Reusable software code is the practice of building a library of generic software code that developers are able to utilise across multiple projects. While this practice isn’t new, in recent years, an increasing number of organisations are beginning to put the practice into action. So how can reusable software benefit your organisation?
One of the ‘Big Four’ banks has reported an 83% drop in system incidents compared to what it experienced back in 2007. They attributed the improvement of its system stability to the overhaul of its technology, in which they were able to deliver faster and at a lower cost through the use of reusable software code.
“Being able to leverage from a library resource of reusable code will not only reduce the system’s time-to-market, but also cut the cost of developing the application. It is also less risky for clients as the code have already been tried, tested and refined,” commented Kareem Tawansi, CEO of software development provider, Solentive Software.
Reusing code makes sense, so why isn’t this practice more common? “It takes time to build a substantial code library that developers are able to draw from when developing an application. It requires constant thought leadership where developers need to continually think about how they can write a piece of code so that it can be reused, without modification, across different applications,” explained Tawansi.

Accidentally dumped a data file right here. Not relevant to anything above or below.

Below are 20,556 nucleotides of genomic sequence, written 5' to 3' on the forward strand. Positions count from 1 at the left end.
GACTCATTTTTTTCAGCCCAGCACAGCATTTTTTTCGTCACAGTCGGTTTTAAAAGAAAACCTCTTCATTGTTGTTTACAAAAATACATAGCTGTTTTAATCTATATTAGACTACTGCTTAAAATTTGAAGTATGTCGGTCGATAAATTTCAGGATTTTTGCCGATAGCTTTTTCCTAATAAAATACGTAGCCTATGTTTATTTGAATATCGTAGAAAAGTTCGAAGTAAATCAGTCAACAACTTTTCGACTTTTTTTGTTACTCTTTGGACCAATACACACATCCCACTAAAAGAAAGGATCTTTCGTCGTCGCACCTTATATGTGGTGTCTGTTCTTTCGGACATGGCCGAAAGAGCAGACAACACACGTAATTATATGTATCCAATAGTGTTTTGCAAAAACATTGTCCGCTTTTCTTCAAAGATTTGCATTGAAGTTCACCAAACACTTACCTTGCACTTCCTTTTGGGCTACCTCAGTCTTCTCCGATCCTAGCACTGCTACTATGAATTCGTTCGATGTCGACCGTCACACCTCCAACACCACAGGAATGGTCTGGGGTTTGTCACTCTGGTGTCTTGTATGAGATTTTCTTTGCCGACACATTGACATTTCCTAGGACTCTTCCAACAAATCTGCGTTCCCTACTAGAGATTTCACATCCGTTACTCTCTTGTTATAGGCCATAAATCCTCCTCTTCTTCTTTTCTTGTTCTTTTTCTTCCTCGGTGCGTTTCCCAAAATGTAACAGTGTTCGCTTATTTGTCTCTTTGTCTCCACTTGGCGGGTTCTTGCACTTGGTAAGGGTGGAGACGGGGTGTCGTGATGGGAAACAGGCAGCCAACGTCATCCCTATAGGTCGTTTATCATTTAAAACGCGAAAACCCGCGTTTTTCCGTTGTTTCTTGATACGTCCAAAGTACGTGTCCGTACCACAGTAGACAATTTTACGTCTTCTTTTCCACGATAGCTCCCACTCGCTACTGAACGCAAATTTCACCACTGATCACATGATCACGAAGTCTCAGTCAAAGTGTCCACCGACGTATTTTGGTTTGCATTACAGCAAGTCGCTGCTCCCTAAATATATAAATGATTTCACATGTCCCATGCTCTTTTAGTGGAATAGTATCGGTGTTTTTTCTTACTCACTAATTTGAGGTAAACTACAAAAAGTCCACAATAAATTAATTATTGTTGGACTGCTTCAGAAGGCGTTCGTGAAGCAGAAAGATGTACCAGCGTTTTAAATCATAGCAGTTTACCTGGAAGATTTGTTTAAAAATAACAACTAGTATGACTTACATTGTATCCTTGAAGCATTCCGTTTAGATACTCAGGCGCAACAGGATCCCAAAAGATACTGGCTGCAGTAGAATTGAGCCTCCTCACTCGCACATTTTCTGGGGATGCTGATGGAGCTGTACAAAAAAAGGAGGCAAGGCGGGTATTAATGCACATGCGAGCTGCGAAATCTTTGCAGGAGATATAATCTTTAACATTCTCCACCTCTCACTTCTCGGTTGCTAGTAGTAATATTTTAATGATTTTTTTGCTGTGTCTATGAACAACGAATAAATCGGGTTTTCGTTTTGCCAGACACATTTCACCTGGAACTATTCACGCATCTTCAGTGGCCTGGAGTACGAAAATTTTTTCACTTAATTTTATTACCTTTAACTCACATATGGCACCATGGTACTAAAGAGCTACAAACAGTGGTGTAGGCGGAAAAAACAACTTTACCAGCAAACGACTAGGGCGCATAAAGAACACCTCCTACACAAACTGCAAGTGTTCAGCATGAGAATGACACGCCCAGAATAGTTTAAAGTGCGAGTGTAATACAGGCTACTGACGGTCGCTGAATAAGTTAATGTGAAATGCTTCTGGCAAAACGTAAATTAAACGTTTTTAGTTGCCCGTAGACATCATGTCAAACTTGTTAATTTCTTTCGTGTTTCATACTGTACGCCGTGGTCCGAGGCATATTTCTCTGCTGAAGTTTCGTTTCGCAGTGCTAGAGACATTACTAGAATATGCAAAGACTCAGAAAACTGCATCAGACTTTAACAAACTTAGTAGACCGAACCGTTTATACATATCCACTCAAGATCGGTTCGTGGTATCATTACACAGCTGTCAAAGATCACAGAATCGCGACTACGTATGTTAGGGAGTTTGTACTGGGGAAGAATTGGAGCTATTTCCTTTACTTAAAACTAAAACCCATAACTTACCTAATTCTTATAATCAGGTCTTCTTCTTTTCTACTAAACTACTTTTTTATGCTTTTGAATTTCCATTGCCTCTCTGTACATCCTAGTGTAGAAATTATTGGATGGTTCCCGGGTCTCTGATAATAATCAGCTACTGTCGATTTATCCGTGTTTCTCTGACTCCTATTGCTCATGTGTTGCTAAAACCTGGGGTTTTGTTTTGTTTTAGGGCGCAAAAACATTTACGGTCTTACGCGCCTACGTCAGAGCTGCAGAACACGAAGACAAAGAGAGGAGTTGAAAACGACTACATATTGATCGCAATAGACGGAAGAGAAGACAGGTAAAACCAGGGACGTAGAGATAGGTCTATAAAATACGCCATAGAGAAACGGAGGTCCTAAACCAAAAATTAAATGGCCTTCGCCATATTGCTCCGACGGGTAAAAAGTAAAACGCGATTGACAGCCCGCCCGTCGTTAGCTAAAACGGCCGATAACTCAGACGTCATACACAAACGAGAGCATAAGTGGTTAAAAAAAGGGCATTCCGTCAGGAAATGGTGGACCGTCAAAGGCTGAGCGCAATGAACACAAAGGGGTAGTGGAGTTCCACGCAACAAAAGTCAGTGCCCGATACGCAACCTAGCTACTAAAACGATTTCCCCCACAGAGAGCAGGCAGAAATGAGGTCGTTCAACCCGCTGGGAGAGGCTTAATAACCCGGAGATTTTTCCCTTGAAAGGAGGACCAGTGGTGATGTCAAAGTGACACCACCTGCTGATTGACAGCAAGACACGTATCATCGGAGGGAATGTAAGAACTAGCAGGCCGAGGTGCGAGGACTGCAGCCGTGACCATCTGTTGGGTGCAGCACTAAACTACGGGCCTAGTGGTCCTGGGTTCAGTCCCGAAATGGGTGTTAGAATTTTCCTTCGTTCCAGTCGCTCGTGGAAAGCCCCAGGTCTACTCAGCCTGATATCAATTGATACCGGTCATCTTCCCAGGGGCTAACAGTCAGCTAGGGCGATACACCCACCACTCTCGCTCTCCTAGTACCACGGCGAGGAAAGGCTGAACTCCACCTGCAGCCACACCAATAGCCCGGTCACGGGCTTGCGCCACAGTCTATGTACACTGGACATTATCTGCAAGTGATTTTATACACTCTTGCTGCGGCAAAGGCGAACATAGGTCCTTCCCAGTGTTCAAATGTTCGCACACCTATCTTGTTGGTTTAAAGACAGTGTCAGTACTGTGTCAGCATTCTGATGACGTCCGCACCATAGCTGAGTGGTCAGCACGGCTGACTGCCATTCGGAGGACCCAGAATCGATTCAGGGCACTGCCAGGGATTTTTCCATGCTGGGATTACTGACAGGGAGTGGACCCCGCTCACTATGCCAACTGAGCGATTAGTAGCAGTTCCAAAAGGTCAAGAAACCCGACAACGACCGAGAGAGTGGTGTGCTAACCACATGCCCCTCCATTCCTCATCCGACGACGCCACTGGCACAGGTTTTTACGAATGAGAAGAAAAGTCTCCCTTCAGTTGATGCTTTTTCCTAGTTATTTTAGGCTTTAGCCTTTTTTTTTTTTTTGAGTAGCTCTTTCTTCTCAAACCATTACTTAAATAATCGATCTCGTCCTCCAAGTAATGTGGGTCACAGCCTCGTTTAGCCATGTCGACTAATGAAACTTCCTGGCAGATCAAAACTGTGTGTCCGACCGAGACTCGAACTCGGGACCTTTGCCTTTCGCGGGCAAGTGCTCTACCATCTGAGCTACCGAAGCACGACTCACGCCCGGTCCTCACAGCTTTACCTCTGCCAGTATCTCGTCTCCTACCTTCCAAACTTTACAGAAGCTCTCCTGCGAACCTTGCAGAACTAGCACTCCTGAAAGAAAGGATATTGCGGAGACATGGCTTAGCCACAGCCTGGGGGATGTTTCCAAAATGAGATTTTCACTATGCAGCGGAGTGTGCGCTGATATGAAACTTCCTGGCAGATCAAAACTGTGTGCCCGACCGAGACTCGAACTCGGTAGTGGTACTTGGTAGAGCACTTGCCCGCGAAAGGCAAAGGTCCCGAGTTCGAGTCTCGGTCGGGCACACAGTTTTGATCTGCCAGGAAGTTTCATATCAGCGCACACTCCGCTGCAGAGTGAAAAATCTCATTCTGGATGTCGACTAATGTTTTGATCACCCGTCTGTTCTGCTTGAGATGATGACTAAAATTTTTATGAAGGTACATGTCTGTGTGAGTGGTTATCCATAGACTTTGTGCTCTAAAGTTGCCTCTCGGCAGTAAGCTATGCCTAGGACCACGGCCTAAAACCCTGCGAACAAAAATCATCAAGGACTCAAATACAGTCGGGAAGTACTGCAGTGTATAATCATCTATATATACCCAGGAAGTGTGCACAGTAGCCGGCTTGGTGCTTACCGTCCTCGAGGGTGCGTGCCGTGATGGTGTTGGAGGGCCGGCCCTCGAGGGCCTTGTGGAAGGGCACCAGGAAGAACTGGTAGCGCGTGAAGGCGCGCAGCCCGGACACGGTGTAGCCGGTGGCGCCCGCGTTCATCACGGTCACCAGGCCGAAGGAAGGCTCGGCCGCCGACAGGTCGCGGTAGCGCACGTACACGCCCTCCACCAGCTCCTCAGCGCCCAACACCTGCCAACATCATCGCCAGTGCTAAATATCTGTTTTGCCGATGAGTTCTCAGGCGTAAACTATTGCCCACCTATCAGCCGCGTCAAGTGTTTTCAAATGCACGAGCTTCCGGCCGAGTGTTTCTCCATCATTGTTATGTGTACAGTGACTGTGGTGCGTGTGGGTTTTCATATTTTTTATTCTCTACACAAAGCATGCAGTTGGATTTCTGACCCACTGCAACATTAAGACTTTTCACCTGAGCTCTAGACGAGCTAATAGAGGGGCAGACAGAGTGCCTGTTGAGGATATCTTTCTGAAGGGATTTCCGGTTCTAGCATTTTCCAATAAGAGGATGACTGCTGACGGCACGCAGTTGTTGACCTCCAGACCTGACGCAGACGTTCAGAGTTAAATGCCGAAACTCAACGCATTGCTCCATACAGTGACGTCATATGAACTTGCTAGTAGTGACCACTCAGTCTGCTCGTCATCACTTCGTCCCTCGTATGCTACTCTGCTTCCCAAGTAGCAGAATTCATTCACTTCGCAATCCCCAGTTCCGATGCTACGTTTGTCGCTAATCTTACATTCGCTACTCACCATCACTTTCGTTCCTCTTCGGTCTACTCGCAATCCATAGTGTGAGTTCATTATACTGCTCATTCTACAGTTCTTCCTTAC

Further effort is required to write code to ensure that it is reusable, than it is to write code that will only be used once. Documentation must be written and the code needs to be maintained for compatibility across multiple operating systems. Therefore, organisations need to determine how often the code will be reused to justify the additional effort required. If the code can be reused in multiple applications to justify the initial investment, then there will be significant savings in time and cost to the benefit of the client.
In order to develop a sizable code library and use it successfully, organisations must first ingrain this in the company’s culture and provide support for the significant initial investment required. Reusable code needs to be developed systematically, rather than opportunistically. By introducing productivity policies and benchmarks, organisations will be able to encourage the development of reusable software code for increased efficiency.